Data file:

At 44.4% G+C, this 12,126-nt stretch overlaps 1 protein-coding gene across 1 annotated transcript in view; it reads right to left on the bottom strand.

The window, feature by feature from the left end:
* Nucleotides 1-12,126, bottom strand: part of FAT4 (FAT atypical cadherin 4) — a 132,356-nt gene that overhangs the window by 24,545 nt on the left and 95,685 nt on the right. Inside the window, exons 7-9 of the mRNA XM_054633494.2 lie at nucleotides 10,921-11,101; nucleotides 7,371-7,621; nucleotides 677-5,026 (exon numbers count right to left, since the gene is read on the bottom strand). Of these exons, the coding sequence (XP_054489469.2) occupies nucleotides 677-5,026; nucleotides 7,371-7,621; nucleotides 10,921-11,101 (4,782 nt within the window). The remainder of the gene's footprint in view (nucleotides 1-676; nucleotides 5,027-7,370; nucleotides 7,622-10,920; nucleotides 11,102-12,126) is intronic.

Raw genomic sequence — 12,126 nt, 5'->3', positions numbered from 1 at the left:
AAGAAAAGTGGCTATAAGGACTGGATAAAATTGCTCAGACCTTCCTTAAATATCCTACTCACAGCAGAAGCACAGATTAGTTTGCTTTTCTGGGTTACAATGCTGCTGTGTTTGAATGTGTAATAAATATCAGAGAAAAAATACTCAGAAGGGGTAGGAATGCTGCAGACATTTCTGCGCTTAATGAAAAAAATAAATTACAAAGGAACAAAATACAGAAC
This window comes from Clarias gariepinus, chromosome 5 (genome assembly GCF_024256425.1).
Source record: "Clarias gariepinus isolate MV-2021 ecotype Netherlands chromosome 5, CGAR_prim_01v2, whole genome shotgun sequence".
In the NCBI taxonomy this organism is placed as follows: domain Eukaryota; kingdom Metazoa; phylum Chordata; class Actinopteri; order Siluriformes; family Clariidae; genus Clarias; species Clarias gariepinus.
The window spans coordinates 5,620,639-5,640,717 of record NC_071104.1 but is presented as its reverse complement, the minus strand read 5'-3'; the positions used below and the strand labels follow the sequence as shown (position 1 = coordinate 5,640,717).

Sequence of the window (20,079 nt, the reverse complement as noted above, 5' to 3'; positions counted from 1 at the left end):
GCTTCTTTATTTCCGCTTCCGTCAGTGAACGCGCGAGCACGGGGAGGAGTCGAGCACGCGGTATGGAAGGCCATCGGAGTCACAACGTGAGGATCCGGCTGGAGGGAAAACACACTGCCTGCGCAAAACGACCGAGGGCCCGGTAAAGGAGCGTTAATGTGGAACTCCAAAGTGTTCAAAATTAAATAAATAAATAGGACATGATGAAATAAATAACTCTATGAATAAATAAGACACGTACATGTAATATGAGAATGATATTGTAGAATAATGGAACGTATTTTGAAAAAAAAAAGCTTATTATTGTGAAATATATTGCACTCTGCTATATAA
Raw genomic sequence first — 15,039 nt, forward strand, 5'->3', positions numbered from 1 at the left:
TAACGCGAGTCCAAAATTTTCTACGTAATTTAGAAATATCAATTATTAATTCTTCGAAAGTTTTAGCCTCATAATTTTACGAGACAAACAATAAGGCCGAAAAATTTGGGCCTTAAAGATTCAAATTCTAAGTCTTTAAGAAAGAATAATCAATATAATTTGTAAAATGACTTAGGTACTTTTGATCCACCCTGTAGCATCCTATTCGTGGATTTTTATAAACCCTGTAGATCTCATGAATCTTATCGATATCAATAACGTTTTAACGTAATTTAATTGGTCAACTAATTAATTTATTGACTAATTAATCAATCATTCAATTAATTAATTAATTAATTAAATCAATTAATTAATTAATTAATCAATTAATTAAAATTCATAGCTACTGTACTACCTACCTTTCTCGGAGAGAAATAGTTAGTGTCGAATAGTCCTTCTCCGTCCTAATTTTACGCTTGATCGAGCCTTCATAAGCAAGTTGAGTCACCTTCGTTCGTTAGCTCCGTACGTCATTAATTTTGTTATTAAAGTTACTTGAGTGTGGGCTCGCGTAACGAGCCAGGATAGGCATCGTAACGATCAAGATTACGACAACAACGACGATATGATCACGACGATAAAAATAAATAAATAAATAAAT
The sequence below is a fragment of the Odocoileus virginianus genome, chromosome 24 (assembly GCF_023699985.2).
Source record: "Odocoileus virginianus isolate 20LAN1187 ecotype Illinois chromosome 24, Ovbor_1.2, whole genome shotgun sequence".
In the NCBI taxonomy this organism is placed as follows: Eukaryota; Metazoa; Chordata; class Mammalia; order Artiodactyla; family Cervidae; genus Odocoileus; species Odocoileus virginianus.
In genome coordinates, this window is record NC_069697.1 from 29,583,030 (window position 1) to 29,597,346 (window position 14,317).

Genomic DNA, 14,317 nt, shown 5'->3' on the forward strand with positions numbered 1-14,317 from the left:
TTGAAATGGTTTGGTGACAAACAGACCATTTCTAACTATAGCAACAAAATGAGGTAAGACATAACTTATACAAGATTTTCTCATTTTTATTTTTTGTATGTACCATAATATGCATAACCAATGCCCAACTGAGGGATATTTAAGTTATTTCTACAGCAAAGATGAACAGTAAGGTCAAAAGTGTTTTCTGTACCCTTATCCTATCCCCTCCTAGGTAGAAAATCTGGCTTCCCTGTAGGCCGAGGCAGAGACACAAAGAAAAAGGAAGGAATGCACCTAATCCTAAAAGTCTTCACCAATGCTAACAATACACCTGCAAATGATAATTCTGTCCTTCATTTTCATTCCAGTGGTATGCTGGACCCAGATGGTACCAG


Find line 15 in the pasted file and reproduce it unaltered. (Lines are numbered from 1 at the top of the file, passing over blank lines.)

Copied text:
Source record: "Odocoileus virginianus isolate 20LAN1187 ecotype Illinois chromosome 24, Ovbor_1.2, whole genome shotgun sequence".